No, that's not a line from the script for the remake of The Wizard of Oz, but a succinct summary of the worries of Madison Avenue as the start of another television season nears. Though in the "upfront market to buy commercial time before the 2002 to 2003 TV shows debut on the national broadcast and cable networks, agencies agreed to spend around $13 billion (a record sum), they're concerned as never before whether viewers actually ever will watch any of the spots that run in the slots they spent so much to reserve.
That's because of the increasing penchant among Americans for zipping, which is fast-forwarding through a programme taped on a VCR to avoid the commercials; zapping, which is using the remote control to change channels the moment a commercial break begins; and skipping, which is advancing through the spots in a show as it's played back on a PVR, or personal video recorder, such as TiVo.
When owners of PVRs were asked in a recent survey if they skip, the trade publication Advertising Age reported, a stunning 72.3 per cent said "yes". That figure approached 100 per cent in big, important ad categories including fast food and credit cards.
(One consolation: almost two-thirds said they still watch beer commercials.)
Indeed, Jamie Kellner, the chief executive of the Turner Broadcasting System division of AOL Time Warner, warned that channels now received free may one day cost each US household with a television set as much as $250 a year to watch if viewers insist on dodging the sponsors' pitches.
The solution? More and more, the networks are becoming amenable to the notion of product placement, integrating the sales spiel into the programming in some manner to try making the commercials zip-, zap- or skip-proof.
It's a back-to-the-future strategy because in the early days of American TV, when agencies owned the programmes and arranged for their clients to buy all the commercial time, peddling was often an intrinsic part of the shows, whether in the titles (Schlitz Playhouse of Stars, Bell Telephone Hour) or the plots, when such stars as Jack Benny and George Burns would pause in mid-skit to plug sponsors' products.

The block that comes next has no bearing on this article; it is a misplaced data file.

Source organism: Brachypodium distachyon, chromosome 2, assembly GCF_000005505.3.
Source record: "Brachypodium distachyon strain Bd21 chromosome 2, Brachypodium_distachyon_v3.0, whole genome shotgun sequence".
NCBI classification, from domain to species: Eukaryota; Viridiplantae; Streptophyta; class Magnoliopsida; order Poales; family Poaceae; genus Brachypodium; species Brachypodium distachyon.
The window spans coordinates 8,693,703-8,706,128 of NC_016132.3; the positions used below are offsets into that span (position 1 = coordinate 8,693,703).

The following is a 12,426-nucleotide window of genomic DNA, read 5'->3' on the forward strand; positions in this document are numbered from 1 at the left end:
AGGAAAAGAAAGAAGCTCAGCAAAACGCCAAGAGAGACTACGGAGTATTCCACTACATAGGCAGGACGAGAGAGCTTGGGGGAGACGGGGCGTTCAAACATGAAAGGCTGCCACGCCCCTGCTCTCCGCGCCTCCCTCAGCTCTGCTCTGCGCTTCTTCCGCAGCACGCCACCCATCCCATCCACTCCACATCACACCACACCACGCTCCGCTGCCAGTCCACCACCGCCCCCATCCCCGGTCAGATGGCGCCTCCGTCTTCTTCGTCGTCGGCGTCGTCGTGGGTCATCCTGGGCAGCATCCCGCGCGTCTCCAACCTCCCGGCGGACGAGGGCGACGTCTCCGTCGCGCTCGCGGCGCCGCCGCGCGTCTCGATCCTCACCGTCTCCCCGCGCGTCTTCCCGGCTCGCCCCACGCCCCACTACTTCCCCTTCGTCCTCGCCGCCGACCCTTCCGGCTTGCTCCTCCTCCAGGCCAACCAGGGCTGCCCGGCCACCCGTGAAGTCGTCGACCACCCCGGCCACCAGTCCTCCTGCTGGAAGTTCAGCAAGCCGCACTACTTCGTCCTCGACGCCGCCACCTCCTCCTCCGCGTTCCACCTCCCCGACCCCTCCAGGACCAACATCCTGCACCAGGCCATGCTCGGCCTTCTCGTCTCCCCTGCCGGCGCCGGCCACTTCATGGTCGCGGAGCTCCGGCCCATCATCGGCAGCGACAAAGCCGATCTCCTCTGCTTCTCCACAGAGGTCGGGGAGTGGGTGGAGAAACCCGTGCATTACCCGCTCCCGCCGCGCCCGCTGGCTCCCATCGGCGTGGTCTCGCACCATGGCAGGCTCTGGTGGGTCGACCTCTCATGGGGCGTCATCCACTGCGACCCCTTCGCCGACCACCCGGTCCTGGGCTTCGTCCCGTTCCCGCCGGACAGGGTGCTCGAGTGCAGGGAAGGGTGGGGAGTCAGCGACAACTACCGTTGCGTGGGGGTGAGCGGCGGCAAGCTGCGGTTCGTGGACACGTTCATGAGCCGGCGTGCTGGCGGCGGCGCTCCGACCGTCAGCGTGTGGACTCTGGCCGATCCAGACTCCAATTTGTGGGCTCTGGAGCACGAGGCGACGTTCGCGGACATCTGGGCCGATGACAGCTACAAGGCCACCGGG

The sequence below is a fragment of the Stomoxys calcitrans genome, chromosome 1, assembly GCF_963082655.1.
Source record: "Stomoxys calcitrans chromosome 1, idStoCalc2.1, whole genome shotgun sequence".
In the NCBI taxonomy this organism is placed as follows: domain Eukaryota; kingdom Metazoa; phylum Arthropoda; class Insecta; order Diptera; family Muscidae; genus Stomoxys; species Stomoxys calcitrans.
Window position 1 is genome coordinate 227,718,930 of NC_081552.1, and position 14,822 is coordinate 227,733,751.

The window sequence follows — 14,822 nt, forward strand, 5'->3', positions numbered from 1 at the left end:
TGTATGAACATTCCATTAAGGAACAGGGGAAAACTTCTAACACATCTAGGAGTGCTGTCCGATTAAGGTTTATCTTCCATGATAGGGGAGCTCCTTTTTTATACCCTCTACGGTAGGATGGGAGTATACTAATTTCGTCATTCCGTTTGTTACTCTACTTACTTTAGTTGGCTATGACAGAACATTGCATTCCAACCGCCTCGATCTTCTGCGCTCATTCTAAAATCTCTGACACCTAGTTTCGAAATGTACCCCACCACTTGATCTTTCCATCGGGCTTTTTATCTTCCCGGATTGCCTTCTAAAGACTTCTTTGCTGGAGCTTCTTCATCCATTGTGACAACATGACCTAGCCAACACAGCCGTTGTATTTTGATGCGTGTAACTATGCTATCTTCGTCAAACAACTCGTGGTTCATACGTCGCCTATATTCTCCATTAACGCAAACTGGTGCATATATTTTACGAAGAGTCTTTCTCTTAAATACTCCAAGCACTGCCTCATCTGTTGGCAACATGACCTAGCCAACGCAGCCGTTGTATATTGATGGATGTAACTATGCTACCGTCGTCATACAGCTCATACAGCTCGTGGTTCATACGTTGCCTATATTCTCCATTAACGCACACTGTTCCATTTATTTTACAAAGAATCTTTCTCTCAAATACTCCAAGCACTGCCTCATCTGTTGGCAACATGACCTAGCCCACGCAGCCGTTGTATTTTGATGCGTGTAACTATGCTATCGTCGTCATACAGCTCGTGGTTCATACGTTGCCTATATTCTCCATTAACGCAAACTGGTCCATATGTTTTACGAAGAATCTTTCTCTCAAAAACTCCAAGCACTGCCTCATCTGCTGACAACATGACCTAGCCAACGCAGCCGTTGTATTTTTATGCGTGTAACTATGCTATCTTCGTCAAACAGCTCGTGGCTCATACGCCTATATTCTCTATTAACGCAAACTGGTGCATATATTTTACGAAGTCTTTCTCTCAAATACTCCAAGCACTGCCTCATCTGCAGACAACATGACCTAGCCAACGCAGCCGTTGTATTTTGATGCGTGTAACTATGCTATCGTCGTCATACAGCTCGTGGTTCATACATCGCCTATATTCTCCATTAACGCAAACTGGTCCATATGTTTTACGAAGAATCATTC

Les Moonves, who oversees the CBS and UPN networks for Viacom, told television critics previewing his networks' fall offerings that product placements may be a solution for the time when gadget-loving Americans adopt PVRs the way they have VCRs, satellite dishes and DVD players.
But Moonves made it clear he's still determining the difference between a placement that fits the show - and will be accepted by viewers - and one that oversteps the acceptable boundary between entertaining and huckstering.
Placements seem to mesh more with reality shows such as Survivor, Moonves said, than in scripted series, but if placements eventually turn up in the latter, they most likely would appear in comedies such as Everybody Loves Raymond before dramas such as Buffy the Vampire Slayer.
Or as Moonves put it, according to Ed Martin, who covered the critics' meeting for the Jack Myers Report newsletter: "We do not want Buffy eating M&M's."
In other words, it's really going to be difficult to figure out right from wrong because, as any vampire slayer would tell you, there's a lot at stake.